At re/code's recent "Code Conference," Softbank CEO Masayoshi Son -- whose company currently owns Sprint -- set the table for his company's desire to merge with T-Mobile by rehashing largely debunked claims that America's broadband networks lag behind the rest of the developed world on speed, prices and competition. Leaving aside the subtle irony of implying that the best way to inject competition into a market is for Mr. Son's company to buy one of its competitors, it's worth revisiting the true state of broadband in the U.S.
The U.S. is among the world leaders in speeds. Among G-7 nations, the U.S. ranks second in both average connection speed and average peak connection speed according to Akamai, trailing only Japan. And the delta between first and second are not the vast chasm Mr. Son suggests in his remarks: Japan's average connection speed is 12.8 Mbps versus 10 Mbps here at home. Our average speeds increased 25 percent from the end of 2012 to the end of 2013, and we have entered the top ten in Akamai's measurement of the percentage of Internet connections at 10 Mbps or higher (we rank eighth). Overall, some 85 percent of U.S. households have access to networks capable of 100 Mbps speeds -- compare this to Europe, where many of our trading partners have far lower penetration of even 30 Mbps networks.
On price, the U.S. boasts the most affordable entry level broadband pricing among OECD countries and the third lowest price per GB of data among countries surveyed by the FCC. And the value proposition of broadband service continues to increase: the price per Mbps for the most popular service tier has fallen 92 percent since 2002.
Our market is also far more competitive than Mr. Son's narrative suggests. The U.S. owns the distinction of being one of just two nations -- the other being South Korea -- with two nationwide wired broadband technologies as well as fully deployed LTE wireless data service. The FCC estimates that 97 percent of Americans live in areas where they can choose from at least three broadband providers (including wireless).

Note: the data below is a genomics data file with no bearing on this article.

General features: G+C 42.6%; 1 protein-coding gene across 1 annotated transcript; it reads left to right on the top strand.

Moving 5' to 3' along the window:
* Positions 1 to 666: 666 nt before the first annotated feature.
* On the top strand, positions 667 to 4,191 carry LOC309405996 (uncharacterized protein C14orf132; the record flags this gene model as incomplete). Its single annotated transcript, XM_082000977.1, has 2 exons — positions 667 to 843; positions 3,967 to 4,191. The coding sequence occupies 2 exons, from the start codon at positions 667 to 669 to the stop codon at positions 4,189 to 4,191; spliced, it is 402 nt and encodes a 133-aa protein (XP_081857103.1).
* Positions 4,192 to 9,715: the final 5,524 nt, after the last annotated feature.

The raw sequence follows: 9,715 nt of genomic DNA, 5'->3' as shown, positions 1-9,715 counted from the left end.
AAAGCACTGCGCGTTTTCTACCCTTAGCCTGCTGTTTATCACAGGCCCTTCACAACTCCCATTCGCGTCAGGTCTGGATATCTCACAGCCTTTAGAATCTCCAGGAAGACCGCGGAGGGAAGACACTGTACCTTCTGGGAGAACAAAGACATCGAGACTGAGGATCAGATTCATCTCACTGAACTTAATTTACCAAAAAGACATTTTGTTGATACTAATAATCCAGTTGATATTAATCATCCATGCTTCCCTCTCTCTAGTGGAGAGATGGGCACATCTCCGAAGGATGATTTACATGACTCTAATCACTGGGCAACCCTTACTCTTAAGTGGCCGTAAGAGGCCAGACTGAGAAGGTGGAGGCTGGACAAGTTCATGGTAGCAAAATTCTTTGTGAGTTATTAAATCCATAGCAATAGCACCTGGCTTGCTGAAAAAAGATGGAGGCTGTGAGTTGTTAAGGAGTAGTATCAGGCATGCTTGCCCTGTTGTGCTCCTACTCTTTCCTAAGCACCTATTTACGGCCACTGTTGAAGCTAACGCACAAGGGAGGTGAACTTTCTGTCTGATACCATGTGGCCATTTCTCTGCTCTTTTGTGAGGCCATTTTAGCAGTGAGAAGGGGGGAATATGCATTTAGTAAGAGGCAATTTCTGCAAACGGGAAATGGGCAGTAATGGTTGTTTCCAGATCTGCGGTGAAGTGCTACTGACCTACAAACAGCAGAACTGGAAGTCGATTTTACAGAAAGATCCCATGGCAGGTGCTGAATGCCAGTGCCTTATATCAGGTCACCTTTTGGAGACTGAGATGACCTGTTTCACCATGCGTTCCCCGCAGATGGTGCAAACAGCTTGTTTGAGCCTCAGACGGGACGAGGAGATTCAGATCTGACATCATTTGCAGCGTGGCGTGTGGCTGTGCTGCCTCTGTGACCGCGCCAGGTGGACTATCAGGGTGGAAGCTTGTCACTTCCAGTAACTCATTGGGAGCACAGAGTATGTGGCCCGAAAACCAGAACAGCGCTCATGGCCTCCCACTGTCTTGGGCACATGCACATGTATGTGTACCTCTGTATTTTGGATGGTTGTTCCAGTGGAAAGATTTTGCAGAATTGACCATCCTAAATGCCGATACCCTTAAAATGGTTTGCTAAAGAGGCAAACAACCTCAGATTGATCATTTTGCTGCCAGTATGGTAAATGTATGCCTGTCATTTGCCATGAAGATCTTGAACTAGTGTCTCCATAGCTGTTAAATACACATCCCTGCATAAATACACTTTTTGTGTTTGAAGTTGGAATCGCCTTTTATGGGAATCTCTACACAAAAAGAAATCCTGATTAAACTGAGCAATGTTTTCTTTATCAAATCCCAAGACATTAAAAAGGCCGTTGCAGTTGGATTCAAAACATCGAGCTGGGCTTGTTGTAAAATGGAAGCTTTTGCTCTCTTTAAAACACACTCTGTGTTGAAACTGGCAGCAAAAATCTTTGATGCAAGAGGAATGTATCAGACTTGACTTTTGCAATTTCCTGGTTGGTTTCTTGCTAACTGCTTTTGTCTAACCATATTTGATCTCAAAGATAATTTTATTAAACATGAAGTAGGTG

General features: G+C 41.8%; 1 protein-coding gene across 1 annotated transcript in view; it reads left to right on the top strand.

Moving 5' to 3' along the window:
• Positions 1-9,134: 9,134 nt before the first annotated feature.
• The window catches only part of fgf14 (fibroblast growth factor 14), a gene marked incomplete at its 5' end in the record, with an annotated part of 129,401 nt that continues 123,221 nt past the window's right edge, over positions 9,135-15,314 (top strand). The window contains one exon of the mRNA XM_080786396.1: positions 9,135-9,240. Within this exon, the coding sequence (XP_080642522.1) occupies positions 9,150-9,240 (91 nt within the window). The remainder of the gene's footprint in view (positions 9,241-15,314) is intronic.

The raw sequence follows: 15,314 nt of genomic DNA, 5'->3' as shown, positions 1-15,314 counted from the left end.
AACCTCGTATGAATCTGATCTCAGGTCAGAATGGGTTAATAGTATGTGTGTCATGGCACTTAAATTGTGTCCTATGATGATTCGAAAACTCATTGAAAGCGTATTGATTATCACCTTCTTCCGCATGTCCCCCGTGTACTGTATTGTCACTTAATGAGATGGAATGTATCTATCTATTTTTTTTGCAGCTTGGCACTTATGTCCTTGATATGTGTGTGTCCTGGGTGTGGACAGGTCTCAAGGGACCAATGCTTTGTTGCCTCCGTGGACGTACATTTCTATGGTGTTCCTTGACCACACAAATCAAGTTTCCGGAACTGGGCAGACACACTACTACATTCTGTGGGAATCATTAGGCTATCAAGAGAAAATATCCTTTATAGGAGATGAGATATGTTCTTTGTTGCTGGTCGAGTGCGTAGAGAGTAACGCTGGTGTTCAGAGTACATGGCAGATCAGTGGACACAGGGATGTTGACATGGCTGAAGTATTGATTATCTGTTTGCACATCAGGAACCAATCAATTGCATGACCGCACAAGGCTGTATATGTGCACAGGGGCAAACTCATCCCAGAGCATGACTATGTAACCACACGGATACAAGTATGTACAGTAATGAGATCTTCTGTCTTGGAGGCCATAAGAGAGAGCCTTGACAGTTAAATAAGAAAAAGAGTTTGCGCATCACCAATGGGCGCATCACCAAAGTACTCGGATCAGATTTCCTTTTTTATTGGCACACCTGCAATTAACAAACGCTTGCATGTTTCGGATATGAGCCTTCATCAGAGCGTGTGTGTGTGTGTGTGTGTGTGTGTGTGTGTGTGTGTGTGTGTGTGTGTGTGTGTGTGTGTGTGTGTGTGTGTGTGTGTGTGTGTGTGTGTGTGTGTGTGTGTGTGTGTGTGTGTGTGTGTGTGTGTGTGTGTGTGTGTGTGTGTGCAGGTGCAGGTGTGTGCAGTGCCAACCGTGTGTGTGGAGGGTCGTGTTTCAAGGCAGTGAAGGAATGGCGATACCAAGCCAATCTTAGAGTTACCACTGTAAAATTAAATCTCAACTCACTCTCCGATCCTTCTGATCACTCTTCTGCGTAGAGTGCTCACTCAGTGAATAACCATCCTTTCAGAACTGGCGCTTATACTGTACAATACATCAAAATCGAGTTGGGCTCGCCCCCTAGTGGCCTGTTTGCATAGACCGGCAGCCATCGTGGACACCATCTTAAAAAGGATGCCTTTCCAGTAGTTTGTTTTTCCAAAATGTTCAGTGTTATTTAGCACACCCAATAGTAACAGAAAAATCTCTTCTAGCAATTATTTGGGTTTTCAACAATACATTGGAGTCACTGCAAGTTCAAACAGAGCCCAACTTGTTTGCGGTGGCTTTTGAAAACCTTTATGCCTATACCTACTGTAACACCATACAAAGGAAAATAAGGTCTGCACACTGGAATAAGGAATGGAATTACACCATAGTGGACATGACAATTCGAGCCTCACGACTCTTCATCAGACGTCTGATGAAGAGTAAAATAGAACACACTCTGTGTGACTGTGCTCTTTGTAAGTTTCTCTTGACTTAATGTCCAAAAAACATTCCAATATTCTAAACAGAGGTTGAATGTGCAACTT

And more competition appears imminent. Verizon FiOS and AT&T U-verse fiber-based services already reach more than 47 million homes combined (approximately 35 percent of U.S. housing units) as AT&T is in the midst of a three-year plan to invest $22 billion a year to extend its U-verse coverage to 33.5 million homes while delivering LTE service to another 50 million Americans. ViaSat and HughesNet blanket the country with next-generation satellite broadband service with download speeds as high as 15 Mbps. Fixed wireless services are available to 75 million homes and growing thanks to massive investment from Google, C-Spire and Cox. Sprint's own "Spark" wireless service promises 120 Mbps connectivity. And a promising technology called G.fast being tested by European ISPs could coax gigabit bandwidth out of our existing copper infrastructure.
America's superior position rests largely on the high level of capital investment that Mr. Son asserts is non-existent. American broadband companies have funneled $1.2 trillion since 1996 into the broadband networks we have today, and continue to pony up to improve speeds and quality of service. According to the Progressive Policy Institute, the largest American ISPs invested $50.5 billion in 2013, trailing only energy companies in non-financial sector domestic investment.
The data Mr. Son employs to make his negative case are subject to a number of methodological shortcomings, not the least of which being a bias toward smaller, more densely populated countries. For example, in the Ookla speed rankings Mr. Son cites, four of the top ten spots are occupied by Hong Kong, Singapore, Andorra, and Macau. If countries of this size are to be compared apples-to-apples with the U.S., then perhaps a better comparison would be to include U.S. states by themselves. Using Akamai's rankings and including individual states, seven U.S. states would be among the top ten locales in the world in terms of average speed.
Mr. Son is right about one thing: "Scale" is the word of the day in the technology and telecom markets, in which new entrants are competing on a national stage with traditional regional players. But this is a sign of a dynamic and competitive market, not the monopolistic laggard devoid of investment that Mr. Son describes.